• Speech message when build is complete.

My favourite is the last one. I can go and do something else, read a book, investigate a bug, work on something else, talk to someone, and when the build is done my computer talks to me: “Build Complete, Success”, or “Build Failure. 3 Errors”.

The email and text message notifications are intended for use when you are out of range of the computer talking to you.

We have delayed implementing carrier pigeon functionality until there is a proven market for it.

Does this compete with existing build solutions?

Does this compete with existing build solutions such as IncrediBuild?

No. Incredibuild speeds up builds of projects and solutions by distributing them on your local network.

Visual Studio Project Builder is all about getting projects built, in the right order, even though many toolsets may be in use. It all happens on the same machine. We’re hoping that Visual Studio Project Builder can work with build accelerators like IncrediBuild to speed things up.

Build your Visual Studio Projects

We’ve been using Visual Studio Project Builder in house for some time. We thought it was about time everyone else got a chance to use it. We’re making this available for free. Learn more about Visual Studio Project Builder.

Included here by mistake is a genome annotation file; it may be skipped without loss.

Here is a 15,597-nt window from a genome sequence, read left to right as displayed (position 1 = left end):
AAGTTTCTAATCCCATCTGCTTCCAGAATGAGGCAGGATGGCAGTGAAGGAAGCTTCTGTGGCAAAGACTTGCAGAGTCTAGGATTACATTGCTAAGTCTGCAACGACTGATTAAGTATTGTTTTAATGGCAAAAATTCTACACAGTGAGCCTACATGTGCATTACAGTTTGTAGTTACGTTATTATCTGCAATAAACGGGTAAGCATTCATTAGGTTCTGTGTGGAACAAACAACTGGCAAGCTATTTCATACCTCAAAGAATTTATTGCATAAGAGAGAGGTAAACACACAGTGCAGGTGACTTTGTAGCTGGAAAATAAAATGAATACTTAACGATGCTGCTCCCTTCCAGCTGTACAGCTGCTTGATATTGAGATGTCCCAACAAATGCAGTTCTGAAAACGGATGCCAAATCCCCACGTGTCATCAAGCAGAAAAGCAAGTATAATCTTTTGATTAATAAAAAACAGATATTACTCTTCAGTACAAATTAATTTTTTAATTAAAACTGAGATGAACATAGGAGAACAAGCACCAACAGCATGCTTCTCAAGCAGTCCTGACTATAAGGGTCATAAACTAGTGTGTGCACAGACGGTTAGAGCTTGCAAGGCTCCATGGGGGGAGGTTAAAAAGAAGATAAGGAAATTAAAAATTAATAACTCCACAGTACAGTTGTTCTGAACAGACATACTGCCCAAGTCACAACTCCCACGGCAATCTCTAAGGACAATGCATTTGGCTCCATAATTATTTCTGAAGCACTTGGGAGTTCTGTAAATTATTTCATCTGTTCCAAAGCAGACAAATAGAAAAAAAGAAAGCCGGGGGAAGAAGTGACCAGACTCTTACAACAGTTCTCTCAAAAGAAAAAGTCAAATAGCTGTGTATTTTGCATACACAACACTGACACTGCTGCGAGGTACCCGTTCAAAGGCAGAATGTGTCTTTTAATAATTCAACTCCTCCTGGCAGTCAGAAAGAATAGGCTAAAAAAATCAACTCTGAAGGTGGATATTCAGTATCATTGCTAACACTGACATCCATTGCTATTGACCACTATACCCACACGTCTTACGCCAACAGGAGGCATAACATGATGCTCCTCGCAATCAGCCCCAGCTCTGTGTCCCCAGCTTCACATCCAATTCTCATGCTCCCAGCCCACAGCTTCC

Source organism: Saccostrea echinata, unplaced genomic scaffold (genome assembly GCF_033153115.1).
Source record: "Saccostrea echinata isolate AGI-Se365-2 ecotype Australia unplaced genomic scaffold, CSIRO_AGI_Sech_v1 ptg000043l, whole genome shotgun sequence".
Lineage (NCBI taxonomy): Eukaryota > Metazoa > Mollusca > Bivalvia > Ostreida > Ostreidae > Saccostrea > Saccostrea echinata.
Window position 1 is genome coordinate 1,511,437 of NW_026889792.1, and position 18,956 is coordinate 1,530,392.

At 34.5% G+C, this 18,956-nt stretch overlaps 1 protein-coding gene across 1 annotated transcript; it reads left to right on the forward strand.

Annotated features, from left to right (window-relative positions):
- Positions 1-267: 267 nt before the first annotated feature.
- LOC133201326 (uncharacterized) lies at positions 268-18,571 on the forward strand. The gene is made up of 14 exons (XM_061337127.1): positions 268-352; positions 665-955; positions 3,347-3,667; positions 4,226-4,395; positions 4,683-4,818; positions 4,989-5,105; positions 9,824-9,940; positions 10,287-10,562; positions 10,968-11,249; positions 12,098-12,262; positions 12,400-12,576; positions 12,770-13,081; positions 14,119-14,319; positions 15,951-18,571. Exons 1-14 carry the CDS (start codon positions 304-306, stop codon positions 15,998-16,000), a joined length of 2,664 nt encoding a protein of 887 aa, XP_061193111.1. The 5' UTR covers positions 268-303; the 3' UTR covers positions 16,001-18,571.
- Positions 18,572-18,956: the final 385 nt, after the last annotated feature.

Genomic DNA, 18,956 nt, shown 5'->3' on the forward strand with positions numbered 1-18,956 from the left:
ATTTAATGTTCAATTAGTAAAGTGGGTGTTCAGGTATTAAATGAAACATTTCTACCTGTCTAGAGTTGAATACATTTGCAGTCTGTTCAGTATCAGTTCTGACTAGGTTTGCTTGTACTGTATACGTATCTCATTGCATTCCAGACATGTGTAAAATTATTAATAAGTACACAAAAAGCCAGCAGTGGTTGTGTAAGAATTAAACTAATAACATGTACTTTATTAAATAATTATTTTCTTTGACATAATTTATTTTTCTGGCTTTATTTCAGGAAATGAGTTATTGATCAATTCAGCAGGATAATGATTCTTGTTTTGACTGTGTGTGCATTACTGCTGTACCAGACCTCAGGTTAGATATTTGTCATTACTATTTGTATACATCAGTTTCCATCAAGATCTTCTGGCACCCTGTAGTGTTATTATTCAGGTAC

Fixing Visual Studio project problems

By , March 5, 2018 2:51 pm

The productivity sink

Visual Studio is a very productive development environment. However, you can get Visual Studio into a state (for C++ and C developers, at least) where the compile and link both succeed, but when you go to run the executable Visual Studio annoyingly tells you that the build is out of date and would you like to build it?

This is a very frustrating experience. You go around and around in circles trying to work out what is wrong with the project that is causing this warning message to be displayed.

After some head scratching you’ll Google it and find solutions on numerous websites that tell you to do this, or that, or the other. The advice on some sites is consistent with the advice on other sites, some advice is not consistent. Then you find that some advice is for one version of Visual Studio, but you need to do something differently for a different version of Visual Studio.

It’s a mess. But you work out what you need to do, set about it and after tweaking a registry setting, running a tool to grab the output from OutputDebugString (or writing one if you couldn’t find a tool!), you now know which file is causing Visual Studio to tell you the build is out of date. Great!